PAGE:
Who Prepares a Fairness Opinion?
A fairness opinion must be prepared by a professional with expertise in business valuation. It is typically done by a business intermediary or appraiser. An investment banker can also prepare a fairness opinion. Although the professional who prepares the fairness opinion may very well have experience in structuring deals, this letter does not include any information or opinion on the deal itself. It also doesn’t include advice or recommendation. In preparing the report, the advisor seeks to look at the deal from the perspective of the investors.
Basically, it is structured to specifically comment on fairness from a financial perspective, based on the information on hand.
Who Uses Fairness Opinions?
You will most frequently see fairness opinions utilized in the sale of public companies by the board of directors. When this document is received, it shows that the board is working to protect the shareholders. Of course, fairness opinions can also be used for private companies. In this case, it can serve to protect the interest of shareholders or family members who may later look to challenge the sales price. However, in most situations that involve middle market private acquisitions, a fairness opinion is not necessary.
In the end, a fairness opinion assists with communication and decision-making. It serves to lower the risks surrounding a deal. This important document can be used in court if a shareholder later decides to file a lawsuit against the director of a company.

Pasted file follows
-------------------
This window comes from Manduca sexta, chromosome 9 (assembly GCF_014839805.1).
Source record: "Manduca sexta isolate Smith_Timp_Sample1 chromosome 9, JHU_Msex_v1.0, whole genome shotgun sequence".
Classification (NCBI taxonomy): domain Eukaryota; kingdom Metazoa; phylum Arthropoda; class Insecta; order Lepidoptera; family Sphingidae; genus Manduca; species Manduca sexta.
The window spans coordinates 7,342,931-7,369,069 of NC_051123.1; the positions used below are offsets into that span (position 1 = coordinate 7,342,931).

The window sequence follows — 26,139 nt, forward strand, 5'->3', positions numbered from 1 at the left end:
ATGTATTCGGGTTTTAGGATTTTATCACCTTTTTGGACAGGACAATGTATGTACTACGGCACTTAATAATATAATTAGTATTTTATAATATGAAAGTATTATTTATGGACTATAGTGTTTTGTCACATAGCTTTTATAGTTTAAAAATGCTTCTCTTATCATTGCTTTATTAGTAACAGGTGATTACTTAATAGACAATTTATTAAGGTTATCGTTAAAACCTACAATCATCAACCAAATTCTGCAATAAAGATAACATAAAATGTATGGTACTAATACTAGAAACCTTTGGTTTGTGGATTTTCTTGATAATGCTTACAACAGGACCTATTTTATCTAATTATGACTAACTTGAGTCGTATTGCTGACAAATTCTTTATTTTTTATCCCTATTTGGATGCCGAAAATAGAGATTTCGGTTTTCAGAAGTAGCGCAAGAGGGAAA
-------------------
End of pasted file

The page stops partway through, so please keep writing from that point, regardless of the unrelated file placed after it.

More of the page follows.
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Often selling a business comes down to storytelling. The buyer and seller are the main characters of the story that is being told. The seller is the one relaying the story, and the ideal buyer is the one who truly sees the future opportunity.
A Brokerage Professional Can Help Tell Your Story
The simple fact of the matter is that often even sellers don’t know what the true story of their business actually is. They tend to lack the proper perspective as they are too deeply involved. Sellers may be burnt out or have never really thought through the story of their business in the first place.
Business brokers and M&A advisors serve a great function as a third party who can look at the story from a different perspective. These professionals are numbers people, but it goes beyond that, as they can clearly see your business as a story to be told. And they can help you control that storyline for optimal results.
Embracing the Human Element
In order to tell the story of the business and why a buyer should want to buy it, it is necessary for your business broker or M&A advisor to truly understand your business. This is why good communication is so important. After the interview process, these professionals must precisely arrange all the relevant information in such a way that the buyer can digest it and see the potential within the business. Through that means, a prospective buyer can understand that value and envision him or herself as the hero.
It Goes Beyond the Financials
Business brokers and M&A advisors also help sellers determine the price and work as advisors on pricing. The story of the business does start with the financials and the facts. But this is only the beginning of the process. Brokerage professionals will want to interview you to learn how to weave together your story.
In the end, every story has a moral. It is important to pull all of these elements together to make an engaging story that will ultimately inspire and motivate a buyer to buy the business.